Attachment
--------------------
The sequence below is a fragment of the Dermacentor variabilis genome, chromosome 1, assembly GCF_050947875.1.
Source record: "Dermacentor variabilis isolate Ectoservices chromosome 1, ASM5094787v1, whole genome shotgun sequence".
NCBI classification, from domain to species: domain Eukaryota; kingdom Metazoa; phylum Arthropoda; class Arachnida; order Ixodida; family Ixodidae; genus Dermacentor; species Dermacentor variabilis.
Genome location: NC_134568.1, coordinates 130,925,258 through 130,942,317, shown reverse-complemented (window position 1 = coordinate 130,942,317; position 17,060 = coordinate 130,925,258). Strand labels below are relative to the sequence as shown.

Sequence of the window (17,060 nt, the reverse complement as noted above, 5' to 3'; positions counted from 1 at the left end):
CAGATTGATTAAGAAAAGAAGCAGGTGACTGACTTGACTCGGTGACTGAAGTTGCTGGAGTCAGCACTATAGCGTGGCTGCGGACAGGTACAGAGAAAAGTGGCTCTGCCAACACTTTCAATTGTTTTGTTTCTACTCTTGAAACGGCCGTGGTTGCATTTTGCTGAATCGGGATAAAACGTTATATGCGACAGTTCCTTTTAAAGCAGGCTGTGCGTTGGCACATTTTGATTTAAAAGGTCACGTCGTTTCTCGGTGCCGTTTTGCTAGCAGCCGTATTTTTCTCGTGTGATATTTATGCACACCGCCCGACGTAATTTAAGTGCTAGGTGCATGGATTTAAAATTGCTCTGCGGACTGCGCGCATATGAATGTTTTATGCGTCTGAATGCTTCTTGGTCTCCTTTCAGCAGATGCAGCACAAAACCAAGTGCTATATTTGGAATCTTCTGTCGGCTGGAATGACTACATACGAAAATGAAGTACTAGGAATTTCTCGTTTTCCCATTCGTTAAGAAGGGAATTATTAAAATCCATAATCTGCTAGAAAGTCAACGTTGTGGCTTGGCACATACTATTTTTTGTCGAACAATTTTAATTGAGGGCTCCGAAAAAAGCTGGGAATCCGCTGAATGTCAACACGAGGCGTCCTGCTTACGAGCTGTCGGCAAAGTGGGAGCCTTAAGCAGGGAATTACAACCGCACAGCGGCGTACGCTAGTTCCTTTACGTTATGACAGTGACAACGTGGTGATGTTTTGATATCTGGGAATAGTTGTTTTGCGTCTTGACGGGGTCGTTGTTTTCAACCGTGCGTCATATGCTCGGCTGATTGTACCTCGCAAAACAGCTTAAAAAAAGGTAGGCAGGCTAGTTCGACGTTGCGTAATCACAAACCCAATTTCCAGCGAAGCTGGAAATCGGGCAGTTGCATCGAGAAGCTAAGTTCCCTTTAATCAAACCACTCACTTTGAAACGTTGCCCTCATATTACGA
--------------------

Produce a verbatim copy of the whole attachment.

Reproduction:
The sequence below is a fragment of the Dermacentor variabilis genome, chromosome 1, assembly GCF_050947875.1.
Source record: "Dermacentor variabilis isolate Ectoservices chromosome 1, ASM5094787v1, whole genome shotgun sequence".
NCBI classification, from domain to species: domain Eukaryota; kingdom Metazoa; phylum Arthropoda; class Arachnida; order Ixodida; family Ixodidae; genus Dermacentor; species Dermacentor variabilis.
Genome location: NC_134568.1, coordinates 130,925,258 through 130,942,317, shown reverse-complemented (window position 1 = coordinate 130,942,317; position 17,060 = coordinate 130,925,258). Strand labels below are relative to the sequence as shown.

Sequence of the window (17,060 nt, the reverse complement as noted above, 5' to 3'; positions counted from 1 at the left end):
CAGATTGATTAAGAAAAGAAGCAGGTGACTGACTTGACTCGGTGACTGAAGTTGCTGGAGTCAGCACTATAGCGTGGCTGCGGACAGGTACAGAGAAAAGTGGCTCTGCCAACACTTTCAATTGTTTTGTTTCTACTCTTGAAACGGCCGTGGTTGCATTTTGCTGAATCGGGATAAAACGTTATATGCGACAGTTCCTTTTAAAGCAGGCTGTGCGTTGGCACATTTTGATTTAAAAGGTCACGTCGTTTCTCGGTGCCGTTTTGCTAGCAGCCGTATTTTTCTCGTGTGATATTTATGCACACCGCCCGACGTAATTTAAGTGCTAGGTGCATGGATTTAAAATTGCTCTGCGGACTGCGCGCATATGAATGTTTTATGCGTCTGAATGCTTCTTGGTCTCCTTTCAGCAGATGCAGCACAAAACCAAGTGCTATATTTGGAATCTTCTGTCGGCTGGAATGACTACATACGAAAATGAAGTACTAGGAATTTCTCGTTTTCCCATTCGTTAAGAAGGGAATTATTAAAATCCATAATCTGCTAGAAAGTCAACGTTGTGGCTTGGCACATACTATTTTTTGTCGAACAATTTTAATTGAGGGCTCCGAAAAAAGCTGGGAATCCGCTGAATGTCAACACGAGGCGTCCTGCTTACGAGCTGTCGGCAAAGTGGGAGCCTTAAGCAGGGAATTACAACCGCACAGCGGCGTACGCTAGTTCCTTTACGTTATGACAGTGACAACGTGGTGATGTTTTGATATCTGGGAATAGTTGTTTTGCGTCTTGACGGGGTCGTTGTTTTCAACCGTGCGTCATATGCTCGGCTGATTGTACCTCGCAAAACAGCTTAAAAAAAGGTAGGCAGGCTAGTTCGACGTTGCGTAATCACAAACCCAATTTCCAGCGAAGCTGGAAATCGGGCAGTTGCATCGAGAAGCTAAGTTCCCTTTAATCAAACCACTCACTTTGAAACGTTGCCCTCATATTACGA